House Approves Sweeping Autonomous-Driving Bill

Casey Dawson
September 10, 2017

The proposal, which Reuters reports will shortly be headed for a vote in the Senate, would make it possible for carmakers to test their autonomous vehicles even if they're not as safe as all the other cars on the road. Manufacturers would eventually be able to introduce as many as 100,000 self-driving cars per year that don't comply with current safety rules that assume the presence of a human driver.

The House will vote on the bill under fast-track rules that allow no amendments.

The Senate has been debating a similar bill to SELF DRIVE, and they haven't passed any legislation yet.

Self-driving vehicles offer an opportunity to significantly increase safety, improve transportation access for underserved communities, and transform how people, goods and services get from point A to B.

Automakers would need to prove that their autonomous vehicle is as safe as a human-operated version before being granted the ability to test out their vehicle.

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The Self Drive Act, as the legislation is called, proposes a roadmap for the research and development of self-driving cars.

The new parameters from the Trump Administration are expected to be a bit more lax than the initial ones set forth by the Obama Administration in 2016.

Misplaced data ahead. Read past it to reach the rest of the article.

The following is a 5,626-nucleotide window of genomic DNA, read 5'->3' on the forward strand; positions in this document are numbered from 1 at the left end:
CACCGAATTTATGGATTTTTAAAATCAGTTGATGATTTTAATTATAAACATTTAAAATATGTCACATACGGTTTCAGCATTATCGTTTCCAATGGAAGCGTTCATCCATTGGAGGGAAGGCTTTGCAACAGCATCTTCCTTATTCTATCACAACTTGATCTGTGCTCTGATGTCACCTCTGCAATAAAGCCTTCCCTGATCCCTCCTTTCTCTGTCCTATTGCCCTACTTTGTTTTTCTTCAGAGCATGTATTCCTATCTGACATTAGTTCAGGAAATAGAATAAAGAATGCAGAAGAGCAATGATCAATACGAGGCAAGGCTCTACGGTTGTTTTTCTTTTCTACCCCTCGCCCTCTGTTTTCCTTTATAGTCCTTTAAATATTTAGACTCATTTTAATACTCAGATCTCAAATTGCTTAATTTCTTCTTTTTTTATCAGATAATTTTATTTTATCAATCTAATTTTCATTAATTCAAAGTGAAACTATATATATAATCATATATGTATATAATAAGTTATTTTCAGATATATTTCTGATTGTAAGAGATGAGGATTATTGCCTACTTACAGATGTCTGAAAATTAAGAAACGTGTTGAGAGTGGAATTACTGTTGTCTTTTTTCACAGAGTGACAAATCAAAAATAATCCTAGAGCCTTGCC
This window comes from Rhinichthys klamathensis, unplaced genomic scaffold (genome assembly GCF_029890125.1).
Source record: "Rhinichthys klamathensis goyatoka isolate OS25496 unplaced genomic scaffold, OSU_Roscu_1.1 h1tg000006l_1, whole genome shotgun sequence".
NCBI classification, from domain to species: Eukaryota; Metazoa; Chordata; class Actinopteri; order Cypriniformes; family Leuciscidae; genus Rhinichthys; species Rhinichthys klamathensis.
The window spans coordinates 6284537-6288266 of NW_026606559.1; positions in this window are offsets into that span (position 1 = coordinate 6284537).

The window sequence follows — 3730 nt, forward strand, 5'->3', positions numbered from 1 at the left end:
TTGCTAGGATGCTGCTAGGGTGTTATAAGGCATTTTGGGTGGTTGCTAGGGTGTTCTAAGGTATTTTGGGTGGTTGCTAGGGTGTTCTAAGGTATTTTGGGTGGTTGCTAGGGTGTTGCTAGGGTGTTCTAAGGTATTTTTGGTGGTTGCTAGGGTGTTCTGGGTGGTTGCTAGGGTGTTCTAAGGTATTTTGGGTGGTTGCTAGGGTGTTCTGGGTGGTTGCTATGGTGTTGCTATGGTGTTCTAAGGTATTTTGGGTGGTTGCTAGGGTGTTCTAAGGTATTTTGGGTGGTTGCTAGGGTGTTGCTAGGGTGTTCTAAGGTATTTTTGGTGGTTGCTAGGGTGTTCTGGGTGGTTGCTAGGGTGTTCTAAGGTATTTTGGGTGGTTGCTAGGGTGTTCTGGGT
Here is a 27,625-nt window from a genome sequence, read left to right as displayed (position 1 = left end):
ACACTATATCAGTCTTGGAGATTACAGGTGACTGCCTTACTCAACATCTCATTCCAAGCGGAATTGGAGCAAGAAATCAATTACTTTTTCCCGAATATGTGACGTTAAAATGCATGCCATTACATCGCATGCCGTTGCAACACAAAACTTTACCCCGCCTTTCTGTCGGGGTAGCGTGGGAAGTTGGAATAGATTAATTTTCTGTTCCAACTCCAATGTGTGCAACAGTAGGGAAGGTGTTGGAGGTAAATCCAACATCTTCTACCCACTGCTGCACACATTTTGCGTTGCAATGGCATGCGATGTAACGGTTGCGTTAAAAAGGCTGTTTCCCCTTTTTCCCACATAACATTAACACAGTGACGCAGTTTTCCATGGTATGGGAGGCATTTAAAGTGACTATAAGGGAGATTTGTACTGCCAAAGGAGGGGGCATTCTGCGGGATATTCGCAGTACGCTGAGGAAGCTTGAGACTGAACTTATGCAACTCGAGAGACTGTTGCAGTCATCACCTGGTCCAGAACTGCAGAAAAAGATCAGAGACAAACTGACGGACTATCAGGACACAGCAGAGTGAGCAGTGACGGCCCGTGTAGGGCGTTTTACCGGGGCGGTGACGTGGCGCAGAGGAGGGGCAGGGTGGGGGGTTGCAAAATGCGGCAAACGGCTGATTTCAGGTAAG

U.S. Rep. Gus Bilirakis, R-Fla., who sits on the Energy and Commerce Committee with Latta, was the only co-sponsor of the bill from the Sunshine State.

The bill, passed unanimously by a House panel in July, would allow automakers to obtain exemptions to deploy up to 25,000 vehicles without meeting existing auto safety standards in the first year. Automakers would also be required to provide regulators with safety assessments, but unlike in the Obama Administration guidelines, makers wouldn't need approval of new technologies in advance. "While the National Highway Traffic Safety Administration can't write a safety standard to make us all ideal drivers", said Walden, "It can work to advance lifesaving technologies to avoid collisions, and that's part of what this bipartisan legislation will put into place".

As The Drive reported earlier this morning, the Self Drive Act allows companies like Waymo, Uber, General Motors, and Ford to push out 25,000 autonomous cars per year that don't comply with current passenger auto safety regulations-you know, like having a steering wheel, or accelerator and brake pedals.

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